SYBA UAUD71 USB sound adapter modification
to CM119 based radio interface

For AllStar - Asterisk - app_rpt
By Kevin Custer - W3KKC

  The SYBA UAUD71 USB FOB is a readily obtainable and reasonably priced C-Media CM119 based USB sound adapter available in the USA.  
 The device is mostly surface mount, but, depending on your skill level can be modified into an inexpensive USB radio adapter/interface.

The instructions provided here will help with the modification of this device to bring out all of the inputs and outputs.

The construction practice I chose uses WB2EDV's printed circuit board.

Please read the entire article before starting this conversion - as it's fairly involved!

Below - Photo 1 - SYBA UAUD71 sound adapter mounted to the WB2EDV circuit board.

The article presented here was the result of modifying a SYBA UAUD71 USB sound FOB for use with Chuck Kelsey's printed circuit board.   This concept makes use of a $10 USB FOB, some fairly common components, and a small custom circuit board to build an inexpensive, but professional looking and working USB radio adapter/interface for AllStar.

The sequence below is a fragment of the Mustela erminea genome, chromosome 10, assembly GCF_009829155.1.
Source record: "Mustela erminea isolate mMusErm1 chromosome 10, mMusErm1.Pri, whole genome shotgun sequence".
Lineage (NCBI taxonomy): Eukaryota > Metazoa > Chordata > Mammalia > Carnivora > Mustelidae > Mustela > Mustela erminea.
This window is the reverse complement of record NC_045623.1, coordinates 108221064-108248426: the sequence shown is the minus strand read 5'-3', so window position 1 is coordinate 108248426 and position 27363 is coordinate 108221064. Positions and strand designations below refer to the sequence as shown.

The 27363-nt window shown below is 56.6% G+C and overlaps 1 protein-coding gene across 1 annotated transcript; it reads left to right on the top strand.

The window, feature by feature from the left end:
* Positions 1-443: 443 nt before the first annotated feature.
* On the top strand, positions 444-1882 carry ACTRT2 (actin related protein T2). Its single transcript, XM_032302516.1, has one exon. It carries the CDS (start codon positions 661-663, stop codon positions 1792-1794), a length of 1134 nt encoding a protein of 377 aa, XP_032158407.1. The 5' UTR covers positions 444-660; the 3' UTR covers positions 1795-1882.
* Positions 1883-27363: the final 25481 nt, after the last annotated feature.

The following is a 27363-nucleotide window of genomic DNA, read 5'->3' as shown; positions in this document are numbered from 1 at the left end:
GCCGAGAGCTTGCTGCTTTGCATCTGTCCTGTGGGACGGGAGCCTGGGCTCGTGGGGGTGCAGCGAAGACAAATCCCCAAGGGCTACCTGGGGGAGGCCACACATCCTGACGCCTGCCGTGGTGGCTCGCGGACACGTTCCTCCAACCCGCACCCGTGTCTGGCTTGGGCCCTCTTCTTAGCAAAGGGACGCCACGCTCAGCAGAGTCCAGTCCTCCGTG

Start the conversion by carefully opening the device.   Be careful that you don't cut yourself or run a jeweler's screwdriver through your hand.   This process is much like opening a clam shell - using a pocket knife or small screwdriver with caution.   It might be helpful to grasp one half of the case in a small vice.   Also, be careful not to ram the knife or whatever into the interior of the unit, otherwise damage to the PC board or components can result.

Remove the USB connector from the FOB.   It will be replaced later with resistor clippings or small diameter solid hook-up wire about 1/2" long in each of the 4 holes.